A New Ballade of a Lover is the earliest extant broadside ballad with music. At first glance though, this music appears catastrophically wrong.  For many years it epitomised the poor quality of printed ballad music, which is often seen as worthless, especially in the context of oral transmission.  Even the tunes named on broadsides can create anomalies. Viewing the ballad as part of a wider musical scene, this paper will suggest alternative explanations for the shortcomings of printed music in Tudor ballads, including the potential for a simple typographer’s error to account for the problems with A New Ballade.

Then I thought no more about it…

…until the panel proposal was accepted.

Which was all well and good, but I hadn’t actually done any of the work needed to write the paper!

So that’s what I’m up to.  I’m looking at the music printed on early broadside ballads and the musical context of the time. Two weeks ago, I was thinking about the paper and what I wanted to say, and trying to find a different way of looking at the catastrophically-wrong music on A New Ballade of a Lover, when I had a brainwave: it’s a crossover genre.  I scribbled the idea down on a piece of paper, before I had chance to forget it, and then, the following evening just before I started teaching, I did something that I almost never do: I wrote a plan.  I was quite pleased with myself.  It wasn’t very detailed, just a list of the statements that I wanted to make in the order I wanted to say them and it only took one side, but I thought that, just maybe, it would make the process of writing this paper easier than some of my other work has been.  I saved it and, I thought, uploaded it to my dropbox.

Only I didn’t.  And the next day, when I was looking for it to flesh it out a bit, I couldn’t find it, which was not only disappointing, but rather frustrating.  It’s not often I write something (even something that simple) and think “that works”.  Moreover, because I’d written it down and saved it, I’d stopped thinking about it and I wasn’t at all sure that anything else that I wrote would be as clear, or as good.

As I only teach there once a fortnight (it is a blended learning course, and the other week is an online session) and I live an hour away, I rang the university centre at Holy Cross, where one of the lovely staff undertook to get in touch with the IT technicians to see if they could find it on the server.  She phoned back later that morning to say that the IT people had said that if I supplied them with some information about the file, they might be able to find it but they couldn’t make any promises.  I sent them the information that they asked for and half an hour later, they sent me back my file.  So I want to send a huge thank you to the folks who saved my skin.  And point out to my students that none of us are infallible. Getting the file back meant I could start on my next project properly and within a few hours of starting over, I had decided that maybe there might be enough there to generate a journal article.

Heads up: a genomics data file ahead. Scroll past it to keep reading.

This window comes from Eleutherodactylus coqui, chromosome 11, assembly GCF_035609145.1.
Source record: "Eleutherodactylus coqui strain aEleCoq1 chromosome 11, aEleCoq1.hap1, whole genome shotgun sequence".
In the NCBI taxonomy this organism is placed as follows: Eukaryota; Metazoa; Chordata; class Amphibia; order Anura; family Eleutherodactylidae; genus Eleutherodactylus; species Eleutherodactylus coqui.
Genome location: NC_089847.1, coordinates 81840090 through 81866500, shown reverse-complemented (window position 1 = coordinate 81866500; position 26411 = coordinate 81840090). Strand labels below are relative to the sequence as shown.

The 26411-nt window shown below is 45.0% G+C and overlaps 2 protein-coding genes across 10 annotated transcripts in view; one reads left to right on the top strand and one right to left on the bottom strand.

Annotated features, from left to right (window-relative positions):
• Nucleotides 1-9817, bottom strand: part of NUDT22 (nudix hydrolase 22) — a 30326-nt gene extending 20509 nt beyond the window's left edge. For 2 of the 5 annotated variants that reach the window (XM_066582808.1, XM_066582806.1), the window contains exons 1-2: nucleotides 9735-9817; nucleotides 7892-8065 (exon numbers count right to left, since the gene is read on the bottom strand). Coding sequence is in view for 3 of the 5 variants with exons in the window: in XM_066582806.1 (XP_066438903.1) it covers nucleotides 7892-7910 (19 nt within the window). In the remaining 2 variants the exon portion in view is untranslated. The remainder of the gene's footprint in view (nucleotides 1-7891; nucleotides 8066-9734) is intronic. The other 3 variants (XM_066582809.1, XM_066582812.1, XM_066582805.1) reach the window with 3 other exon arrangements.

As I write, it’s about 6 weeks since my book came out and the Easter vacation, which is the first time I’ve had chance to sit down and think about doing some research since the beginning of the year.  Actually, it must be longer than that, given that I spent Christmas proofreading the book…  Anyway, it’s the first time I’ve had to do some research for a Long Time.

It’s a slightly scary experience.  Where should I start?  Most of my research time has been tied up in the big Singing the News project for so long it that feels like forever. Even the little project I had been working on alongside the book, on the Pilgrimage of Grace, has run its course.  It’s time to start something new.  I have lots of little ideas of things I’d like to do, and some of them involve writing grant proposals (and finding places to apply for those grants).  There’s a short project on epitaph ballads I’d like to do, leading to a journal article, and at some stage I’d like to revisit the Cromwell ballads and create an annotated, freely-available online  version.  I have a couple of big ideas that would need Proper Funding too – one of which is the project that I started out with on the Marian Martyrs, another is on mapping ballads and libels with a colleague at Lancaster.

I could easily have slipped into the mire of wondering where to start, had a conference proposal not come along and saved me from that fate, sending me off in another direction altogether – mid-sixteenth-century music printing!